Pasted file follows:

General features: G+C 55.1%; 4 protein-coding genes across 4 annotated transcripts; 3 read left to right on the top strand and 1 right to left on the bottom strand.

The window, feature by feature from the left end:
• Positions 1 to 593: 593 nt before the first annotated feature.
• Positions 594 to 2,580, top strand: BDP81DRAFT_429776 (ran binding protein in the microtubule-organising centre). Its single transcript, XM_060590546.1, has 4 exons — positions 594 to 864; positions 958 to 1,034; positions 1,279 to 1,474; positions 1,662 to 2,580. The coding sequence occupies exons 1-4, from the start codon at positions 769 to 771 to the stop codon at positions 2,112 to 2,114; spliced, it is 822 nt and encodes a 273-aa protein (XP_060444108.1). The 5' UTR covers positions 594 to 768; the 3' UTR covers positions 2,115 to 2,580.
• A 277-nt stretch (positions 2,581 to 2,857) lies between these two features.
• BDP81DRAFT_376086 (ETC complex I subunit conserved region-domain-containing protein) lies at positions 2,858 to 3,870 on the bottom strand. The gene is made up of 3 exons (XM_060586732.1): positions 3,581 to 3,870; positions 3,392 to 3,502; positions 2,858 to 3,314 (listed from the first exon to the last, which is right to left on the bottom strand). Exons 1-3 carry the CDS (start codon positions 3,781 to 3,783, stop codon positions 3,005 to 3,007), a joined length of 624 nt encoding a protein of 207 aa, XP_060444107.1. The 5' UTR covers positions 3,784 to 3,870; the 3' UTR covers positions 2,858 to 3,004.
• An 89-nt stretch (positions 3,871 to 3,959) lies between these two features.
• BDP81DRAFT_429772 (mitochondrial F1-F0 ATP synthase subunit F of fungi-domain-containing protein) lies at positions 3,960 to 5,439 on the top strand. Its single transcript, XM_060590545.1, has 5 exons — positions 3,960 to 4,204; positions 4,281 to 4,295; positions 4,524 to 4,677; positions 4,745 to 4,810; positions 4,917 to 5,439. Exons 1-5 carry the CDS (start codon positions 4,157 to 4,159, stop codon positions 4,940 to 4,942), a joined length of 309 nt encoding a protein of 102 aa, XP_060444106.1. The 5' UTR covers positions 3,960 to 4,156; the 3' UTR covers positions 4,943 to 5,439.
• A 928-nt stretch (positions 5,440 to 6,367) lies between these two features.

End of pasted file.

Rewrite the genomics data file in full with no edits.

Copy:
General features: G+C 55.1%; 4 protein-coding genes across 4 annotated transcripts; 3 read left to right on the top strand and 1 right to left on the bottom strand.

The window, feature by feature from the left end:
• Positions 1 to 593: 593 nt before the first annotated feature.
• Positions 594 to 2,580, top strand: BDP81DRAFT_429776 (ran binding protein in the microtubule-organising centre). Its single transcript, XM_060590546.1, has 4 exons — positions 594 to 864; positions 958 to 1,034; positions 1,279 to 1,474; positions 1,662 to 2,580. The coding sequence occupies exons 1-4, from the start codon at positions 769 to 771 to the stop codon at positions 2,112 to 2,114; spliced, it is 822 nt and encodes a 273-aa protein (XP_060444108.1). The 5' UTR covers positions 594 to 768; the 3' UTR covers positions 2,115 to 2,580.
• A 277-nt stretch (positions 2,581 to 2,857) lies between these two features.
• BDP81DRAFT_376086 (ETC complex I subunit conserved region-domain-containing protein) lies at positions 2,858 to 3,870 on the bottom strand. The gene is made up of 3 exons (XM_060586732.1): positions 3,581 to 3,870; positions 3,392 to 3,502; positions 2,858 to 3,314 (listed from the first exon to the last, which is right to left on the bottom strand). Exons 1-3 carry the CDS (start codon positions 3,781 to 3,783, stop codon positions 3,005 to 3,007), a joined length of 624 nt encoding a protein of 207 aa, XP_060444107.1. The 5' UTR covers positions 3,784 to 3,870; the 3' UTR covers positions 2,858 to 3,004.
• An 89-nt stretch (positions 3,871 to 3,959) lies between these two features.
• BDP81DRAFT_429772 (mitochondrial F1-F0 ATP synthase subunit F of fungi-domain-containing protein) lies at positions 3,960 to 5,439 on the top strand. Its single transcript, XM_060590545.1, has 5 exons — positions 3,960 to 4,204; positions 4,281 to 4,295; positions 4,524 to 4,677; positions 4,745 to 4,810; positions 4,917 to 5,439. Exons 1-5 carry the CDS (start codon positions 4,157 to 4,159, stop codon positions 4,940 to 4,942), a joined length of 309 nt encoding a protein of 102 aa, XP_060444106.1. The 5' UTR covers positions 3,960 to 4,156; the 3' UTR covers positions 4,943 to 5,439.
• A 928-nt stretch (positions 5,440 to 6,367) lies between these two features.